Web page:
Mumbai, May 21 -- Mercifully, the sun came out blazing on May 19 - the official India Day at Cannes, and my last day at the festival. The sea sparkled a brilliant blue and the yachts were out in full force. The sight was made more dazzling by Aishwarya Rai Bachchan, who gave interviews on the L'Oreal Paris terrace at the Martinez Hotel. She's lost oodles of weight and looked stunning in a Zac Posen skirt.
We chatted about how the festival has shaped her as an actor and the film that will induce her to come out of her self-imposed maternity leave. All she was willing to say was: "I'm reading scripts." That morning, Ritesh Batra's The Lunchbox premiered to rave reviews. I interviewed Ritesh and his actors - Irrfan and Nimrit Kaur - on a yacht parked in the dock next to the Palais.
Ritesh told me that he was nervously counting the exits while the screening was on - six people left the theatre. He was later informed that all were buyers who ran out to buy the film - a bidding war instantly erupted.
Right after, we got back to the Martinez to shoot the Bombay Talkies gang - Karan Johar, Anurag Kashyap, Dibakar Banerjee and Zoya Akhtar. The four were getting ready for the red carpet for the gala screening of their film. Karan played stylist - Dibakar first wore a tuxedo, but then decided that he was more comfortable in a bandhgala, Zoya was perfecting the pallu of her Manish Malhotra sari while Anurag debated on the choice of sunglasses - one pair, he said, made him look straight out of Gangs Of Wasseypur. Karan dished out last-minute sartorial advice, straightened bow ties and blow-dried Anurag's daughter's hair. At the end of a frenzied hour, they all looked perfect.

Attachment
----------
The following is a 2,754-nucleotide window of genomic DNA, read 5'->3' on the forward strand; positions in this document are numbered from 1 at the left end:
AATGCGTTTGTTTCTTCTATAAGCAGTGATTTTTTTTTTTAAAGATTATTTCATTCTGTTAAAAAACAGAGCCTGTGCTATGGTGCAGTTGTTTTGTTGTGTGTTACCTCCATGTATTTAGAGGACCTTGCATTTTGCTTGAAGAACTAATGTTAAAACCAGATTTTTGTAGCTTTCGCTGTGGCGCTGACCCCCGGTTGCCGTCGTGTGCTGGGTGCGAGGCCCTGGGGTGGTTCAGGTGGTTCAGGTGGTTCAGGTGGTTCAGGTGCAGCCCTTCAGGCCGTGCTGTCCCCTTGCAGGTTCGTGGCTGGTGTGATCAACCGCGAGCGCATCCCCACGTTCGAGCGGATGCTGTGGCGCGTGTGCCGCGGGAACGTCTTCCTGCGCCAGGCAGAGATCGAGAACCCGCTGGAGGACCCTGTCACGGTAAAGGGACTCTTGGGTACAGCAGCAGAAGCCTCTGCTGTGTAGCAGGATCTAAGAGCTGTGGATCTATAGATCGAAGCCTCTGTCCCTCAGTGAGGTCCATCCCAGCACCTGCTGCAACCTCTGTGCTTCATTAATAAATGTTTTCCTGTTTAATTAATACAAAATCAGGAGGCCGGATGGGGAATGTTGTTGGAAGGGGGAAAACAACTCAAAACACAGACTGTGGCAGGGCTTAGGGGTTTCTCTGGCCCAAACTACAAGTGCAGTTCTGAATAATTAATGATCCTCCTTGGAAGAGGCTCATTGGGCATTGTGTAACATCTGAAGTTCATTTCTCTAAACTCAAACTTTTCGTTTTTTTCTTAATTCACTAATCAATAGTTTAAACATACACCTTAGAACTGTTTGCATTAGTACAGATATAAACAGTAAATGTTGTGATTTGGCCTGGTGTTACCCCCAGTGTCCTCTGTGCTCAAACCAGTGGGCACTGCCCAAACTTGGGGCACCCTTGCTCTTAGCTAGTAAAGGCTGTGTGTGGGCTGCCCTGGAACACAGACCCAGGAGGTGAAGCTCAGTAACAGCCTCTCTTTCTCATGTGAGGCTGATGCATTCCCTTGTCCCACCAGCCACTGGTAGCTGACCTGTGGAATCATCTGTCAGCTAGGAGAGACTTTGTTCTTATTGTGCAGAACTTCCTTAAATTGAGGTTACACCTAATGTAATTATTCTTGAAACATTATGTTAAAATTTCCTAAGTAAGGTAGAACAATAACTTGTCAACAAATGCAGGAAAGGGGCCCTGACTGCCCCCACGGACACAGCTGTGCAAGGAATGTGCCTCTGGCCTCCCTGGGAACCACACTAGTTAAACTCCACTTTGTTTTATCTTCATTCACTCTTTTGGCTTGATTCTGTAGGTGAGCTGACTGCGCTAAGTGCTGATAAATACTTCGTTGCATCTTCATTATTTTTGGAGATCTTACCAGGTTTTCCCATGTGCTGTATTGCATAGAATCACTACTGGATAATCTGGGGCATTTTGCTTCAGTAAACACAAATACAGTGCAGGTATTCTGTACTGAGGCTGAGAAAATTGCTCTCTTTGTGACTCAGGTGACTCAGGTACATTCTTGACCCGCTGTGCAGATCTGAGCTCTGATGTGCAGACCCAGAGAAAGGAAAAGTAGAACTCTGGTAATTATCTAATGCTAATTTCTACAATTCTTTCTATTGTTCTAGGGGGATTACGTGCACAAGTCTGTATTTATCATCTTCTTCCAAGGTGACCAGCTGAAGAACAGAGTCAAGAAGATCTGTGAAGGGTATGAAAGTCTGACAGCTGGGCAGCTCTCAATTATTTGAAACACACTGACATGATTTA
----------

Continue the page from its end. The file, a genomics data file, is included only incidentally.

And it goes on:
The Bombay Talkies screening was followed by a sit-down dinner for 300 people. French women at the door greeted us with a namaste and garlands. Chicken tikka and paneer were on the menu. The guests included Telugu superstar Ram Charan Teja, Aishwarya, Vidya Balan, Irrfan, Nawazuddin Siddiqui and Mallika Sherawat, who has an uncanny knack for showing up where the action is.
It's wonderful to be feted and celebrated at Cannes, but at the end of the day, parties and red carpets are only the icing on the cake. Our films have to speak louder than our fashion. In the last two years, we've started to make an impression, and this year, The Lunchbox and Monsoon Shootout have furthered the cause. My hope is that next year, we will see an Indian film in the main competition section. That would be a real India Day.